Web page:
Econ 360
Answers to Selected Questions
Problem Set 3

1.    Post-verdict bargaining.
a)  Defendant will make an offer of $20,000, which is equal to the expected value of the judgment [= (.5)(30,000)+(.5)(10,000)].
b)  A low harm plaintiff will accept the offer since going to trial will only result in $5000 (= $10,000-$5000).  A high harm plaintiff will reject the offer since going to trial will lead to $25,000 (= $30,000-$5000).
c)  For you to ponder.

2.  We did this one in class.

3.  We did this one for homework.

4.  Suits that involve large aggregate damages, but small individual harms, are unlikely to be pursued on an individual basis.  Thus, class action suits, by aggregating individual claims, can overcome the individual incentive not to file such claims.

5.  For your deep thought.

6.  There are at least two types of additional costs that impose a welfare loss on society.  The precautionary costs induced by the threat of crime is one.  The other is the opportunity cost of the criminal's behavior--instead of engaging in merely redistributive activities, the criminal could be engaged in socially productive activities.

7. Rational crime.
a) Additional resources would cause a outward parallel shift in the isocost line, thereby allowing for more deterrence (reaching a higher isodeterrence line).
b) This would shift the isocost line inward, thereby lower the level of deterrence.
c) This would cause the isocost line to pivot inward along the severity axis and cause the optimal deterrence to fall.

8. Viewed purely from the perspective of efficiency, one could argue that indirect harms to society are greater when the President is murdered than when the average person is murdered. This results from the potential for considerably greater social disruption in the former case than would likely be associated with the latter. While it may be true that marginal social costs are uniformly higher in the former case as well, it is probably nonetheless true that marginal social benefits are considerably greater.

9. The important point to focus on here is the deterrent effect and its impact on the incentives faced by future potential criminals. The potential benefits from apprehending and punishing criminals in the current period include not only the increased security for people now but the potential future benefits of reductions in crime and corresponding reductions in the costs associated with apprehension, conviction and punishment of criminals in the future. The assumption is that, when society makes clear the potential costs if someone is convicted of a particular crime, rational people may be less likely to commit such crimes in the future. In addition, to the extent, that an individual is in jail, he is not committing additional crime that imposes additional costs on society in the current period.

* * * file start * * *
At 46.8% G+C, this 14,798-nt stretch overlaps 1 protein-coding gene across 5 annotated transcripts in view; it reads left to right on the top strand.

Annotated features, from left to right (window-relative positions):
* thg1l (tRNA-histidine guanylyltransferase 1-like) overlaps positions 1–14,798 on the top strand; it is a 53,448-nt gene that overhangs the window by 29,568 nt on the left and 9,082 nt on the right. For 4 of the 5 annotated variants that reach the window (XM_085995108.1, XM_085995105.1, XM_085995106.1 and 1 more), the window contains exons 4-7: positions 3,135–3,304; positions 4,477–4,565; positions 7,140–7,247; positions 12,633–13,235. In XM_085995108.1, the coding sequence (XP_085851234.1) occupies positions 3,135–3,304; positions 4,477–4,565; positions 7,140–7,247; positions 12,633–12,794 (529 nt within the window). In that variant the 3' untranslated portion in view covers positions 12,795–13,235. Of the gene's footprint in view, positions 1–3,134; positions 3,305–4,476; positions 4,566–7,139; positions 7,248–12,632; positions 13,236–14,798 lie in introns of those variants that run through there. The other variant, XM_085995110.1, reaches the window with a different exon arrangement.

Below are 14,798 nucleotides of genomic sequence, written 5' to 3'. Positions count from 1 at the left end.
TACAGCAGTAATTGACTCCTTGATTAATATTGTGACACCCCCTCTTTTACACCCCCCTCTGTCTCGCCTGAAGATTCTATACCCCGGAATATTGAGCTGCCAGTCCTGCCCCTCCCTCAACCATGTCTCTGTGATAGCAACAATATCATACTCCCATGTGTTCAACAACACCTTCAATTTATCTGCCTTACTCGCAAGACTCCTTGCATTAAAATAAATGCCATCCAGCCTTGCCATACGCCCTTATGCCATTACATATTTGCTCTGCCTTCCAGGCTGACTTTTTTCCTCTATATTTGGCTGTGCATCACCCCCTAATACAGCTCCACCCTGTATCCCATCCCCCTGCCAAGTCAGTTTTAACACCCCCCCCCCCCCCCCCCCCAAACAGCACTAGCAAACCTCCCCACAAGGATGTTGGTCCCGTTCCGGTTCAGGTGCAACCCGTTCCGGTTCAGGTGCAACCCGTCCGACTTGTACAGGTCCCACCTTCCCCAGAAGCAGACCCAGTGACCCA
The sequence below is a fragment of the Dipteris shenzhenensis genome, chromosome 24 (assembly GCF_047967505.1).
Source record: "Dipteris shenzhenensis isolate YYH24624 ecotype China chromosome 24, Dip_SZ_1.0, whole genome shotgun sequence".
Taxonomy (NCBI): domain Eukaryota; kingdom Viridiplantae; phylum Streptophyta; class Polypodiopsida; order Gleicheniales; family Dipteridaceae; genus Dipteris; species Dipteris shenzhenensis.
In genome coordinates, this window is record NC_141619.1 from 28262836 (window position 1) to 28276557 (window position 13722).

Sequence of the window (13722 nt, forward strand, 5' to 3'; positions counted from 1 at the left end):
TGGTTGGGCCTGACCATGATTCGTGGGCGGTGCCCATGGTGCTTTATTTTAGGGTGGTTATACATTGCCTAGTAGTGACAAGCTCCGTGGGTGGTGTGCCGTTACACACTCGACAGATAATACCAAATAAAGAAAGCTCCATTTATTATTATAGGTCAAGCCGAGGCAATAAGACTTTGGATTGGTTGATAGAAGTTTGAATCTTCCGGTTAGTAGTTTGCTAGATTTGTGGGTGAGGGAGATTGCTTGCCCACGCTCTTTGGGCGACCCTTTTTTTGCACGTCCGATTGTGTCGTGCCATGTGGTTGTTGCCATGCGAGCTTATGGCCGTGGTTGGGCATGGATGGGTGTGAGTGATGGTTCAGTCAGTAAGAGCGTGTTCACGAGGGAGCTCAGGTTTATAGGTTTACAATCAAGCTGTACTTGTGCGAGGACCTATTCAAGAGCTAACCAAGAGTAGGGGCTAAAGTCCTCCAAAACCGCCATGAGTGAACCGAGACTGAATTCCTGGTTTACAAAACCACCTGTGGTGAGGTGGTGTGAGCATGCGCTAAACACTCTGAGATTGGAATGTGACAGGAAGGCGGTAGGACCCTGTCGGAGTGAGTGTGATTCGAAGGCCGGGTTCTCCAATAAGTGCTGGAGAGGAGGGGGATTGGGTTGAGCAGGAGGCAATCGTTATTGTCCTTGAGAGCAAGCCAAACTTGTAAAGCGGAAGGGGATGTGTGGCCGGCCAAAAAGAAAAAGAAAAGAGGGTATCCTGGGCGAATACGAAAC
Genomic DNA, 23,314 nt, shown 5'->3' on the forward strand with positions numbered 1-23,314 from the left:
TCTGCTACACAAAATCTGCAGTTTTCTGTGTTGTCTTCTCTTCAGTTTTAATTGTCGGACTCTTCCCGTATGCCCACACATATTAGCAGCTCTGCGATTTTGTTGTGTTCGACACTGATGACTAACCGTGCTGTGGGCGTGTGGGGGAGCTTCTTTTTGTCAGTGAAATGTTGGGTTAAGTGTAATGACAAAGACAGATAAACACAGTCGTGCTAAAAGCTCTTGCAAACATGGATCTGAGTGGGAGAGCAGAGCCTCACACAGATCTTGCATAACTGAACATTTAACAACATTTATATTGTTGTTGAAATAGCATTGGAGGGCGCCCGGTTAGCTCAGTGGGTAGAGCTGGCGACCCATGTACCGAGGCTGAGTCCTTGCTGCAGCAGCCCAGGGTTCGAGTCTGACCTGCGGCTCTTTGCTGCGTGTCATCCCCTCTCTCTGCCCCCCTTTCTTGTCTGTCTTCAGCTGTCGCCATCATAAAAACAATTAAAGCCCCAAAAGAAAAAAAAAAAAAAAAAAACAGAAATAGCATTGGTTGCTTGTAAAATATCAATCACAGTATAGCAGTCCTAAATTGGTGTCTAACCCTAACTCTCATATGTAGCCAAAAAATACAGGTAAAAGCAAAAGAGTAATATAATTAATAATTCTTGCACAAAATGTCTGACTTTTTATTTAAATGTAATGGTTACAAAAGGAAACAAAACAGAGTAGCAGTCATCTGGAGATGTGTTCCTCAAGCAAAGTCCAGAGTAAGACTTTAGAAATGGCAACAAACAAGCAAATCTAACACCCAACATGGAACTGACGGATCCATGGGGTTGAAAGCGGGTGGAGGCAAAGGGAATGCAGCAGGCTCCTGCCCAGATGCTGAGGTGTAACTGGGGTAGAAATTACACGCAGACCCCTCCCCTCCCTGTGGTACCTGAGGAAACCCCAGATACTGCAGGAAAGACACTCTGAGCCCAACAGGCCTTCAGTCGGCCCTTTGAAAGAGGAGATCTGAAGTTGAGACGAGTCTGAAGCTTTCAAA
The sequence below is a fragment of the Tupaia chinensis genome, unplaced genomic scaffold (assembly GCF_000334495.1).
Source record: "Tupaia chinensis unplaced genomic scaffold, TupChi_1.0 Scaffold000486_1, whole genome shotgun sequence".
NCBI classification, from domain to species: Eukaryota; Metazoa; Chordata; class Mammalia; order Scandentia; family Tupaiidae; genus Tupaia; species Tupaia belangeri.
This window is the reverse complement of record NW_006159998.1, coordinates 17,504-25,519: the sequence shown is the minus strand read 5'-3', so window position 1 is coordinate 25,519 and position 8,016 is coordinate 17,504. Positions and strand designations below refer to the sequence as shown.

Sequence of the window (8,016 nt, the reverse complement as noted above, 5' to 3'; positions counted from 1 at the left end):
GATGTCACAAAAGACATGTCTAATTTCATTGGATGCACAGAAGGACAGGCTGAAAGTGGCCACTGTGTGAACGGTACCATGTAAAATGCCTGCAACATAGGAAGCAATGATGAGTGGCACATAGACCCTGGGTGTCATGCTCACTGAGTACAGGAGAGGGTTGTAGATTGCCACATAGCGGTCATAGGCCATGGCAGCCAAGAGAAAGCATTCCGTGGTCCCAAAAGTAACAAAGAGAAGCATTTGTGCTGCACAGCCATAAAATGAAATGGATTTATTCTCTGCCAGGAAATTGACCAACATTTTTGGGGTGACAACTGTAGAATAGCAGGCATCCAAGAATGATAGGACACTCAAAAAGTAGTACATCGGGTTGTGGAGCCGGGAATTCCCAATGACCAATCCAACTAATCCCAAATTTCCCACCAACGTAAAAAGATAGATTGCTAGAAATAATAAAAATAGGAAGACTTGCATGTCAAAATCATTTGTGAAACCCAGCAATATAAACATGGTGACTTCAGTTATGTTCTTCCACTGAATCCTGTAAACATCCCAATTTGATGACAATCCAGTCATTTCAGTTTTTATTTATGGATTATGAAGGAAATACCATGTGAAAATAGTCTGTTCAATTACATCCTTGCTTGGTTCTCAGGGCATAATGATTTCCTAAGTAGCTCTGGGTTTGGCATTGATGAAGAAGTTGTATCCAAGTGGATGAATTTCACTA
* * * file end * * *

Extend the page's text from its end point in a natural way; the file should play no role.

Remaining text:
10. Is zero crime optimal from society's point-of-view? Why or why not?

11. Prostitution.
a) Externalities for one. Can you think of two types of externalities associated with prostitution?
b) Answers can vary but all should involve discussions of the relevant social costs that are trying to be minimized.

12. Rutgers library.
a) The original borrower will suffer foregone benefit of the book. Also, if returning the book on a later day would be more convenient, the original borrower will incur excessive costs to return the book.
b) If a original borrower forgets to return the book until $50 of fines have accrued, the patron has no incentive to return it until he or she needs a transcript. Rutger's policy lacks marginal deterrence once a fine of $50 has accrued.